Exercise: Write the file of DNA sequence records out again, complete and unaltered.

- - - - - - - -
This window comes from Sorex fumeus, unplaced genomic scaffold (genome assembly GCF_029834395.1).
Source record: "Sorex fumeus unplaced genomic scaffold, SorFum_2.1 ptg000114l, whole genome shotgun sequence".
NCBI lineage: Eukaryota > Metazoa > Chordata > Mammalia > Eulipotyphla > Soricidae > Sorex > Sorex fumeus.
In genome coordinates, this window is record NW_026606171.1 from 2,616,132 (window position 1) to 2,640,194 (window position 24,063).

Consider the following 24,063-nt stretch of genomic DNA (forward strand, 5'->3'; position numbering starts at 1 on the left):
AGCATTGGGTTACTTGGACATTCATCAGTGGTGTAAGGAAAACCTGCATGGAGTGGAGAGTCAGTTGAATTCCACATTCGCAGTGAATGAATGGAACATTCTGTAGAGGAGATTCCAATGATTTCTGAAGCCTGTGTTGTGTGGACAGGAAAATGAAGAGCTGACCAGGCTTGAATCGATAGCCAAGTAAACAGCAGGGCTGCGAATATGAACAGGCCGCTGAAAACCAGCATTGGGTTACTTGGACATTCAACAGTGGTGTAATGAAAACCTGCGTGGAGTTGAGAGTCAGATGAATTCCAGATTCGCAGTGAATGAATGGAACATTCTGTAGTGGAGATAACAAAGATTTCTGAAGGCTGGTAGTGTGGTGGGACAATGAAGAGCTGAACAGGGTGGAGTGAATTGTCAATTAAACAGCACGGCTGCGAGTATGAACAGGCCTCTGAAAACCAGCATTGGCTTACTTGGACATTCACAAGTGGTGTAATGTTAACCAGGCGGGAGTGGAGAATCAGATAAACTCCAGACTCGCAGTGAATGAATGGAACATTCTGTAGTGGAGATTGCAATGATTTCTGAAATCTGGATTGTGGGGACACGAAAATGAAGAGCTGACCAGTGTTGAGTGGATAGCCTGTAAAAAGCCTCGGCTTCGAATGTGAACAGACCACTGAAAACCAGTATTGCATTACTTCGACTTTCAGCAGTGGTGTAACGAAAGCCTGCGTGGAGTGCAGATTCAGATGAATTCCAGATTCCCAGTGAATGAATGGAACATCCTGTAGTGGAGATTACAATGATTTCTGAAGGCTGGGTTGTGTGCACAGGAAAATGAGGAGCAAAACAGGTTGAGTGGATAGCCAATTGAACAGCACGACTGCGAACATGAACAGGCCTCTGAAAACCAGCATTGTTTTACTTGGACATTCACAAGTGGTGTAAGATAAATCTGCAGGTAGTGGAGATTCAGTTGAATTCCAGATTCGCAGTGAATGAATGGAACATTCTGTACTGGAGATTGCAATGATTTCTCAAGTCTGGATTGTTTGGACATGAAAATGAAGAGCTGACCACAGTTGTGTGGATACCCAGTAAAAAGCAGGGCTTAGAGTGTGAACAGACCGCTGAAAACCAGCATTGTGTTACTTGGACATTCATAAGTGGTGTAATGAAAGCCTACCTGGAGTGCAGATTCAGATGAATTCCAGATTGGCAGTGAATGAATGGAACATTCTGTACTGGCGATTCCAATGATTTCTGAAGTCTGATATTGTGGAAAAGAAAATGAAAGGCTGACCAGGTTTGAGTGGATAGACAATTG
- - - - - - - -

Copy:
This window comes from Sorex fumeus, unplaced genomic scaffold (genome assembly GCF_029834395.1).
Source record: "Sorex fumeus unplaced genomic scaffold, SorFum_2.1 ptg000114l, whole genome shotgun sequence".
NCBI lineage: Eukaryota > Metazoa > Chordata > Mammalia > Eulipotyphla > Soricidae > Sorex > Sorex fumeus.
In genome coordinates, this window is record NW_026606171.1 from 2,616,132 (window position 1) to 2,640,194 (window position 24,063).

Consider the following 24,063-nt stretch of genomic DNA (forward strand, 5'->3'; position numbering starts at 1 on the left):
AGCATTGGGTTACTTGGACATTCATCAGTGGTGTAAGGAAAACCTGCATGGAGTGGAGAGTCAGTTGAATTCCACATTCGCAGTGAATGAATGGAACATTCTGTAGAGGAGATTCCAATGATTTCTGAAGCCTGTGTTGTGTGGACAGGAAAATGAAGAGCTGACCAGGCTTGAATCGATAGCCAAGTAAACAGCAGGGCTGCGAATATGAACAGGCCGCTGAAAACCAGCATTGGGTTACTTGGACATTCAACAGTGGTGTAATGAAAACCTGCGTGGAGTTGAGAGTCAGATGAATTCCAGATTCGCAGTGAATGAATGGAACATTCTGTAGTGGAGATAACAAAGATTTCTGAAGGCTGGTAGTGTGGTGGGACAATGAAGAGCTGAACAGGGTGGAGTGAATTGTCAATTAAACAGCACGGCTGCGAGTATGAACAGGCCTCTGAAAACCAGCATTGGCTTACTTGGACATTCACAAGTGGTGTAATGTTAACCAGGCGGGAGTGGAGAATCAGATAAACTCCAGACTCGCAGTGAATGAATGGAACATTCTGTAGTGGAGATTGCAATGATTTCTGAAATCTGGATTGTGGGGACACGAAAATGAAGAGCTGACCAGTGTTGAGTGGATAGCCTGTAAAAAGCCTCGGCTTCGAATGTGAACAGACCACTGAAAACCAGTATTGCATTACTTCGACTTTCAGCAGTGGTGTAACGAAAGCCTGCGTGGAGTGCAGATTCAGATGAATTCCAGATTCCCAGTGAATGAATGGAACATCCTGTAGTGGAGATTACAATGATTTCTGAAGGCTGGGTTGTGTGCACAGGAAAATGAGGAGCAAAACAGGTTGAGTGGATAGCCAATTGAACAGCACGACTGCGAACATGAACAGGCCTCTGAAAACCAGCATTGTTTTACTTGGACATTCACAAGTGGTGTAAGATAAATCTGCAGGTAGTGGAGATTCAGTTGAATTCCAGATTCGCAGTGAATGAATGGAACATTCTGTACTGGAGATTGCAATGATTTCTCAAGTCTGGATTGTTTGGACATGAAAATGAAGAGCTGACCACAGTTGTGTGGATACCCAGTAAAAAGCAGGGCTTAGAGTGTGAACAGACCGCTGAAAACCAGCATTGTGTTACTTGGACATTCATAAGTGGTGTAATGAAAGCCTACCTGGAGTGCAGATTCAGATGAATTCCAGATTGGCAGTGAATGAATGGAACATTCTGTACTGGCGATTCCAATGATTTCTGAAGTCTGATATTGTGGAAAAGAAAATGAAAGGCTGACCAGGTTTGAGTGGATAGACAATTG